Year Institution Degree Discipline
1985 University of Tokyo MD
1991 University of Tokyo PhD

Professional Experience

Tokyo University Hospital

1985 to 1986
Intern

Tokyo Metropolitan Geriatric Hospital

1986 to 1987
Intern
1987 to 1988
Resident in Internal Medicine (Cardiology)

University of Tokyo

1988 to 1991
Clinical Fellow, the 3rd Department of Internal Medicine

National Institute of Neuroscience (NCNP)

1991 to 1994
Postdoctoral Fellow, Division of Molecular Genetics
1994 to 1998
Domestic Research Fellow, Division of Molecular Genetics

University of Texas Southwestern Medical Center at Dallas

1998 to 2006
Assistant Professor of Pathology
1998 to 2006
Southwestern Medical Foundation Scholar in Biomedical Research
2006
Associate Professor of Pathology

Honors

Year(s) Award
1992

Young Investigator's Award, Japanese Circulation Society

1997

Irvine H. Page Arteriosclerosis Research Awards for Young Investigators(Finalist), American Heart Association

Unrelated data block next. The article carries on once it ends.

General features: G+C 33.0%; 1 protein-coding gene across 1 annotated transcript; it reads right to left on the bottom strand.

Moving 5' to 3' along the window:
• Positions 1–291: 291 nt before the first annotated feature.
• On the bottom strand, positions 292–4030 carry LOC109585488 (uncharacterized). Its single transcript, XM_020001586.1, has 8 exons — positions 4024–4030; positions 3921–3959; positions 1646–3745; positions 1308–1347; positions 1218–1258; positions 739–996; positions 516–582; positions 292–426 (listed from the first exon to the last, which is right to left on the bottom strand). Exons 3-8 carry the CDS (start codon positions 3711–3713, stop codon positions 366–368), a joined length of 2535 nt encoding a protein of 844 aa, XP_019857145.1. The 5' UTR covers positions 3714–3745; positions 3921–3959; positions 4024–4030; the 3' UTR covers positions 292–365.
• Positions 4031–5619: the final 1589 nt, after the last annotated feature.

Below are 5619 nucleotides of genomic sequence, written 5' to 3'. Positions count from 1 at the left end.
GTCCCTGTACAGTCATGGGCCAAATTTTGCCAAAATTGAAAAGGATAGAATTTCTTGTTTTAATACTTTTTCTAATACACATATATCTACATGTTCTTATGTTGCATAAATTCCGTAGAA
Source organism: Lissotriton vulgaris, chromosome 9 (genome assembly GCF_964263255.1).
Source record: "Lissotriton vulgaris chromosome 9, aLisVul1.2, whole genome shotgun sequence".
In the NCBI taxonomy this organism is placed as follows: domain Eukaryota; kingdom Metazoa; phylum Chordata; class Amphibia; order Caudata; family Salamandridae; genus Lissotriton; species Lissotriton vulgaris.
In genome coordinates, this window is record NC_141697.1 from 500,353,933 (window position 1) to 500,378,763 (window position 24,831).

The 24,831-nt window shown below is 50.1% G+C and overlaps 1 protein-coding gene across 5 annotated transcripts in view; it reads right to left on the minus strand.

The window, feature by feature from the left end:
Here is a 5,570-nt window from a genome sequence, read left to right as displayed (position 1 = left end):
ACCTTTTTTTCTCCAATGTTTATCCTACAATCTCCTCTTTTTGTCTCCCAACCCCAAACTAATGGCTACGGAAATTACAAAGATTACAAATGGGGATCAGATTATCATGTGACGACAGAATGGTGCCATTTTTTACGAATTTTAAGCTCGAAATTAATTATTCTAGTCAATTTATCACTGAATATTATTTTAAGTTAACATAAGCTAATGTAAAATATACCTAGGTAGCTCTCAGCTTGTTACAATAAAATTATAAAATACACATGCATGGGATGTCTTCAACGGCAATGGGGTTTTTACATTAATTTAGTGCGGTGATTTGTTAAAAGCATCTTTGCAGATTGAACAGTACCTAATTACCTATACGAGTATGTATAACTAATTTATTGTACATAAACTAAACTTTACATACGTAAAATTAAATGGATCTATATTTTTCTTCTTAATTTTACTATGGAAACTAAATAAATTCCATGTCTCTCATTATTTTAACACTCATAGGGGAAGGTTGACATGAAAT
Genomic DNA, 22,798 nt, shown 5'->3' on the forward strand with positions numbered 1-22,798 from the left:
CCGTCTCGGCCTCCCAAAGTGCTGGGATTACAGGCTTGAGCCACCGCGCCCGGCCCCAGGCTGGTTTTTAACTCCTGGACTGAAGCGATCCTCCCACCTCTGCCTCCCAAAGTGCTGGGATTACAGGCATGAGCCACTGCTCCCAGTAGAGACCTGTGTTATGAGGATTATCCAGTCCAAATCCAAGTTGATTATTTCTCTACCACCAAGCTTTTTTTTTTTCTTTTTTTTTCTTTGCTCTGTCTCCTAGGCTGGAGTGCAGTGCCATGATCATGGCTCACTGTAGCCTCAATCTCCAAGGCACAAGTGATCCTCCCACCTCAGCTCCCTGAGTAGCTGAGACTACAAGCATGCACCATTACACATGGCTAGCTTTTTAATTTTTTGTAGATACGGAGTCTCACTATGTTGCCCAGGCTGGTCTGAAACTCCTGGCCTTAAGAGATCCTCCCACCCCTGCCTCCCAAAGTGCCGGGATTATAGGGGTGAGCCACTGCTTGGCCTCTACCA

1998

Erwin von Bälz Preis, Boehringer Ingelheim

1999

President's Research Council Distinguished Young Researcher Award,UT Southwestern

1999 to 2003

Pew Scholar in the Biomedical Sciences

2000

Ornish Award in Alzheimer's Disease Research, UT Southwestern

Table of Contents

Childhood and Education in Tokyo, Japan
1

Family background. Early schooling. Growing up in Tokyo, Japan. Father'soccupation. Influential teachers. Decision to pursue science. Attends a nationalhigh school. Parental expectations. Higher education system in Japan. Attendsmedical school at University of Tokyo. Sister. First basic laboratory experience. Summer research experience at University of Vermont. Joins Dr. Ryozo Nagai'slab at Tokyo University. Funding. Dr. Nagai's research interests. Postdoctoralwork in genetics at the National Institute of Neuroscience of Japan on theage-suppressor gene in mice. Meets and marries wife. Receives doctorate. Writing journal articles.